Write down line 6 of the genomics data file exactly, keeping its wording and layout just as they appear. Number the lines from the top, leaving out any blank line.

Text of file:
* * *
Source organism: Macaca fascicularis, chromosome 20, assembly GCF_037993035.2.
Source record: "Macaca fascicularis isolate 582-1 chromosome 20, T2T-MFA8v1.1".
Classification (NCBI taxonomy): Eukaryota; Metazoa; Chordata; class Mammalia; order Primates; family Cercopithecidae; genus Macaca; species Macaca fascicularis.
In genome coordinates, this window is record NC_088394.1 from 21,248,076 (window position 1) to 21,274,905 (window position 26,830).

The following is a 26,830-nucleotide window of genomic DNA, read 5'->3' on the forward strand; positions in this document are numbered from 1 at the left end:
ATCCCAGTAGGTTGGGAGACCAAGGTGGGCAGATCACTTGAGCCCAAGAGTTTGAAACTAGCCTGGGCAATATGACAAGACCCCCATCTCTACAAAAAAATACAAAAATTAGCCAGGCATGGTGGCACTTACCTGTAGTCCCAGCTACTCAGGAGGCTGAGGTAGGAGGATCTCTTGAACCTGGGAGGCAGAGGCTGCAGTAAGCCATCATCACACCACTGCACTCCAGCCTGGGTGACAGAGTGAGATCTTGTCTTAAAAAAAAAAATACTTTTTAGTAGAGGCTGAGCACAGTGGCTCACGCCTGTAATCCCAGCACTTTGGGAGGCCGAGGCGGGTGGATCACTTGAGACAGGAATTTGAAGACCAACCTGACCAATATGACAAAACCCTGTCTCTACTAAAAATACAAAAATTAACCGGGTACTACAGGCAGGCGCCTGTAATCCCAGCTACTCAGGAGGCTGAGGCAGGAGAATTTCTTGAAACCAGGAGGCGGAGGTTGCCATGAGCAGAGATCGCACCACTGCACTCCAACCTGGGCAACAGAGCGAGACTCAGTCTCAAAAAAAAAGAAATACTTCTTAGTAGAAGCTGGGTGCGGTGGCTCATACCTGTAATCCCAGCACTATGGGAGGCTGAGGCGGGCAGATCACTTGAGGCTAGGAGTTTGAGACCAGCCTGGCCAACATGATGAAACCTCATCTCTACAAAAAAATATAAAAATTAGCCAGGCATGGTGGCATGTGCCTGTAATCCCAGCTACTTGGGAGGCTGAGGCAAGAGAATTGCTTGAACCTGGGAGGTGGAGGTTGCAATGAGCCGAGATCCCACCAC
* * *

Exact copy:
ATCCCAGTAGGTTGGGAGACCAAGGTGGGCAGATCACTTGAGCCCAAGAGTTTGAAACTAGCCTGGGCAATATGACAAGACCCCCATCTCTACAAAAAAATACAAAAATTAGCCAGGCATGGTGGCACTTACCTGTAGTCCCAGCTACTCAGGAGGCTGAGGTAGGAGGATCTCTTGAACCTGGGAGGCAGAGGCTGCAGTAAGCCATCATCACACCACTGCACTCCAGCCTGGGTGACAGAGTGAGATCTTGTCTTAAAAAAAAAAATACTTTTTAGTAGAGGCTGAGCACAGTGGCTCACGCCTGTAATCCCAGCACTTTGGGAGGCCGAGGCGGGTGGATCACTTGAGACAGGAATTTGAAGACCAACCTGACCAATATGACAAAACCCTGTCTCTACTAAAAATACAAAAATTAACCGGGTACTACAGGCAGGCGCCTGTAATCCCAGCTACTCAGGAGGCTGAGGCAGGAGAATTTCTTGAAACCAGGAGGCGGAGGTTGCCATGAGCAGAGATCGCACCACTGCACTCCAACCTGGGCAACAGAGCGAGACTCAGTCTCAAAAAAAAAGAAATACTTCTTAGTAGAAGCTGGGTGCGGTGGCTCATACCTGTAATCCCAGCACTATGGGAGGCTGAGGCGGGCAGATCACTTGAGGCTAGGAGTTTGAGACCAGCCTGGCCAACATGATGAAACCTCATCTCTACAAAAAAATATAAAAATTAGCCAGGCATGGTGGCATGTGCCTGTAATCCCAGCTACTTGGGAGGCTGAGGCAAGAGAATTGCTTGAACCTGGGAGGTGGAGGTTGCAATGAGCCGAGATCCCACCAC